Edited by Anna Grear and Evadne Grant
Chapter 8: Schopenhauer’s Mitleid, environmental outrage and human rights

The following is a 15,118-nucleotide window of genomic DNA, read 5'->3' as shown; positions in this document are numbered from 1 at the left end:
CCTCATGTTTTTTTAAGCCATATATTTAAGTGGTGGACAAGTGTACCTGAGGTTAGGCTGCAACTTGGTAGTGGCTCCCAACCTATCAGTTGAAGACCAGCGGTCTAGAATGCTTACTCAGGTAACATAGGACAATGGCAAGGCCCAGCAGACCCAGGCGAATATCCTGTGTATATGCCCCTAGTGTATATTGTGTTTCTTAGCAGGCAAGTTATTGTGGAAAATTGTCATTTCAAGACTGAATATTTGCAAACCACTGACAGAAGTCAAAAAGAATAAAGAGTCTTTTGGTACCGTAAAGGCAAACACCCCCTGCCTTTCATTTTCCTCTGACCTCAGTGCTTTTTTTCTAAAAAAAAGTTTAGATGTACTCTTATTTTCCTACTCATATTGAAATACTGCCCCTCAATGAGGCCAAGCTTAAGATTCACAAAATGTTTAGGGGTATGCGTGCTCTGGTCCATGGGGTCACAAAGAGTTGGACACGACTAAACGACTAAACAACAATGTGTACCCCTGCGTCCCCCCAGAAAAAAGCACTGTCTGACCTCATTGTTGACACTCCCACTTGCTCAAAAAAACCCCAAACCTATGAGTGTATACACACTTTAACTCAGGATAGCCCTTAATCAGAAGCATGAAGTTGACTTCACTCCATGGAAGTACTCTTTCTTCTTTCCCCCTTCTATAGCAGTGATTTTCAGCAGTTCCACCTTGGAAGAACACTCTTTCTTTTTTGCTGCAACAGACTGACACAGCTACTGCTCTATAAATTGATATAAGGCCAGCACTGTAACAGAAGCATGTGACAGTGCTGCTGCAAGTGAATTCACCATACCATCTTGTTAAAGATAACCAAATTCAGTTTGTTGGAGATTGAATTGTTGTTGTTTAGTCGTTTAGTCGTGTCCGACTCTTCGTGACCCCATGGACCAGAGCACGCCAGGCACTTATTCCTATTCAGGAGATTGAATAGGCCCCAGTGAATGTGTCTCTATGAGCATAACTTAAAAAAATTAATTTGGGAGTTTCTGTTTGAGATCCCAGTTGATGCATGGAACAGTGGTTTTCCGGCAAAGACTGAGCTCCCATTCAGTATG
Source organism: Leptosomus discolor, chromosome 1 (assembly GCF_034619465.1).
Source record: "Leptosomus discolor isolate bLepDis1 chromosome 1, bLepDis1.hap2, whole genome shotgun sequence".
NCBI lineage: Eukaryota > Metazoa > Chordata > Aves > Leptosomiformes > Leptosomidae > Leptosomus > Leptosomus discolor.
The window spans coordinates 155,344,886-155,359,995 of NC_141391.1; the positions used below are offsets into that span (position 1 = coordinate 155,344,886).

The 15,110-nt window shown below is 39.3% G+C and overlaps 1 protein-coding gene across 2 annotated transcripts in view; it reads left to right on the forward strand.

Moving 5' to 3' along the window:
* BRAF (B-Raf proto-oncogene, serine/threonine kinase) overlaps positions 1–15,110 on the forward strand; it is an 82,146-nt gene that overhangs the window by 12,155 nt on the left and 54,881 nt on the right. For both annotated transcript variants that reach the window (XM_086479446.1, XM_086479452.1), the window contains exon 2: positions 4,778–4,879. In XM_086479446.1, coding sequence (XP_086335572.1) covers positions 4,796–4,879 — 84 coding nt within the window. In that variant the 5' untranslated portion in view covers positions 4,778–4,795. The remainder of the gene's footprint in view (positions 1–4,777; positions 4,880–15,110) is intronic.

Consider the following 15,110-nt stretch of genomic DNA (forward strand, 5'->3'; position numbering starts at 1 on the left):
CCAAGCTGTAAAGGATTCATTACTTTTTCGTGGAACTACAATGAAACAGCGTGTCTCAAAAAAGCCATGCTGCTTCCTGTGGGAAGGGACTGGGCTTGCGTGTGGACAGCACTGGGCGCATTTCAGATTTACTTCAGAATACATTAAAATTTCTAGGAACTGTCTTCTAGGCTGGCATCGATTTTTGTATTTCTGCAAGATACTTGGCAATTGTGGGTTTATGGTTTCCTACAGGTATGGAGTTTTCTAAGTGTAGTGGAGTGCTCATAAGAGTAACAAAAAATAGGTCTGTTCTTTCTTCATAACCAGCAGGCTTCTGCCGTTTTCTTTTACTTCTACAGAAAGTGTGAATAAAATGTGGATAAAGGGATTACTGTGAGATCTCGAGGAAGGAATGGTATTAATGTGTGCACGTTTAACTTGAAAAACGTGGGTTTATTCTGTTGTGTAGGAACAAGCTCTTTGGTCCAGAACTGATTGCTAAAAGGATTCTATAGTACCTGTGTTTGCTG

Suffering that results from environmental exposures often evokes a sense of moral outrage. In this paper, two complementary sources of grounding for that outrage are explored: Arthur Schopenhauer’s close analysis of compassion, grounded in the metaphysical identity of all being, provides explanatory grounding for moral outrage as well as for the long-recognized importance of personal narratives in human rights work. Secondly, the broadly endorsed human rights tradition provides an additional confirmatory, more public, level of validation for moral outrage. Human rights norms confirm what the experience of compassion first intuited. Three practical implications for environmental activism follow: (1) the importance of personal narratives detailing the direct impacts that environmental assaults have caused; (2) the practical value of formal, detailed Human Rights Impact Assessments specified to a given situation; and (3) the value of community-led public inquiries and tribunals, such as the 2006 People’s Inquiry in New Zealand and the 2011 Permanent People’s Tribunal in India. Key words Schopenhauer; environment; human rights; assessments; outrage; ethics; compassion; personal narratives; inquiries; tribunals
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